This season should be a different story. Gone are Mike Green, Trevor Daley, Jonathan Ericsson, and Madison Bowey. In are Marc Staal, Jon Merrill, and Troy Stecher. Merrill posted plus/minus and CF% of 5 and 52.6, and Stecher’s line was 10 and 48.7, respectively. Although the Red Wings’ blue line won’t be a complete shutdown unit, it has unquestionably improved.
The addition of Thomas Greiss also gives Detroit a much steadier one-two punch in net, all steps that were needed to improve the defensive prowess on this team. With names like Moritz Seider, Albert Johansson, and William Wallinder waiting in the wings, a step forward this season will offer plenty of hope for the future.
Tony Wolak: Another Yzerman Blockbuster
Like Devin, my holiday wish for the Red Wings is for another first-round pick in exchange for taking on salary from a cap-crunched team. I’d settle for a quality prospect and/or a second-round selection as well – no need to be picky this time of year.
Detroit’s rebuild is on the upswing and adding more draft capital will help down the road. The Red Wings have an impressive prospect pipeline, but they also need to plan for what happens after they become a decent team. They’ll need additional draft picks then – either to draft players to supplement their pipeline or use in trades to bolster their roster.
Take, for example, a hypothetical deal with the Tampa Bay Lightning. Detroit could take on an expensive roster player—say, Alex Killorn or Tyler Johnson—and receive a 2022 first-round pick to do so. We know the Lightning will be a great team next season, but what about the year after? Sure, they could still be solid, but the San Jose Sharks were supposed to be the same way after they acquired Erik Karlsson and Gustav Nyquist. The Red Wings could be choosing a lot sooner in the first round with that pick than anticipated.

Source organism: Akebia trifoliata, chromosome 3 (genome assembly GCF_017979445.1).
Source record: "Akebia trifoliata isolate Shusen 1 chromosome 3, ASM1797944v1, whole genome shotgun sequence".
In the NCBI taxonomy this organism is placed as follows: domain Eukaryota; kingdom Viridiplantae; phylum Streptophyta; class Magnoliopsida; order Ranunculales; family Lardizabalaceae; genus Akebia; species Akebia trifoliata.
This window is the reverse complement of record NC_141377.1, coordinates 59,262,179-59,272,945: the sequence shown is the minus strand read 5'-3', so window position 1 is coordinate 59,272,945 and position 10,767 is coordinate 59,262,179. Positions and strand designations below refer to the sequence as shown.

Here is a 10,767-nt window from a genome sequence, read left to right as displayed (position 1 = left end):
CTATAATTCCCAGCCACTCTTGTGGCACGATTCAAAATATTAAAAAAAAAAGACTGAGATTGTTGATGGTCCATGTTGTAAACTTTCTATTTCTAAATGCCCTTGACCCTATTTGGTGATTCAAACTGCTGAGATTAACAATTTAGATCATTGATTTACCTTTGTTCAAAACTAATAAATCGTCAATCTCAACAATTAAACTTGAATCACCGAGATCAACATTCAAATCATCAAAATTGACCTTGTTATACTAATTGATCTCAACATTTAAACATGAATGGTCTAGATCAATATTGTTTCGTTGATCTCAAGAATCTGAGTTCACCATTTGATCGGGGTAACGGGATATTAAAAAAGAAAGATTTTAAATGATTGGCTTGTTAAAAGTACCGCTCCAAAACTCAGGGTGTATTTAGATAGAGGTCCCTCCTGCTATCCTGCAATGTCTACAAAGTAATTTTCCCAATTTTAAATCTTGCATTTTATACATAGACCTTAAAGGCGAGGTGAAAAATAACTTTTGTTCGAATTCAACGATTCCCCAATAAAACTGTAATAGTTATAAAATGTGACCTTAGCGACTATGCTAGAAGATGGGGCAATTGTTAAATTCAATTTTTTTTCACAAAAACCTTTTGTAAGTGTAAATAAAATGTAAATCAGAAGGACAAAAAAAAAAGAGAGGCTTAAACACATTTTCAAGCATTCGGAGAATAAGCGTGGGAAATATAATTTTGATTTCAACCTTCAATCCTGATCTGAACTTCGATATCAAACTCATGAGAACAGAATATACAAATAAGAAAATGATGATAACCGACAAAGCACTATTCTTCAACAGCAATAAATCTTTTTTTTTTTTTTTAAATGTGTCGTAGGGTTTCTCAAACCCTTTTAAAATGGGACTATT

Peter Ploshehanski: Please Keep Jonatan Berggren Healthy
I for one would love to see what Jonatan Berggren can do with a full season in the SHL. “Berggy” was on a heater to start the season putting up nearly two points per game. He has begun to regress back to his mean and I’m okay with that – he still has 20 points in 18 games played.
After watching so much of him in the SHL with the NHL being on pause my cautious faith has been restored. He has managed to take major steps forward in his development despite having his first two seasons derailed by nasty injuries. He is driving the net after being labeled a perimeter player and you can really see how smart he is out there. I’m very excited to see him in the Winged Wheel in the future.
Ryan Guenter: Michael Rasmussen Takes Another Step In His Development.
After the Red Wings made Rasmussen the 9th overall selection in the 2017 draft, the expectations were as big as his 6’6, 220-pound frame. Rasmussen’s professional career started well as he spent most of the season with the Red Wings in 2018-19. More specifically, Rasmussen played in 68 games with the Red Wings and only factored into three games with Grand Rapids.
Conversely, the 2019-20 season was the complete opposite as the Surrey-native started the year with a nagging back injury. As a result of the late start and the shortened season, Rasmussen did not play a single game with the Red Wings in 2019-20. Instead, he played a total of 35 games in Grand Rapids collecting a respectable 7 goals and 15 assists.
2020-21 is the last year on Rasmussen’s entry level contract. To ensure he is ready, the Red Wings loaned him to the Graz 99ers where he has accumulated two goals and six assists in eight Austrian league games. Certainly, a good start for the former Tri-City American. Here is to wishing that that the 21-year-old can convert his early European success into a solid campaign with the Red Wings – whenever that might be (wish #2!)
More from The Grind Line
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What’s on your Red Wings Wish-list?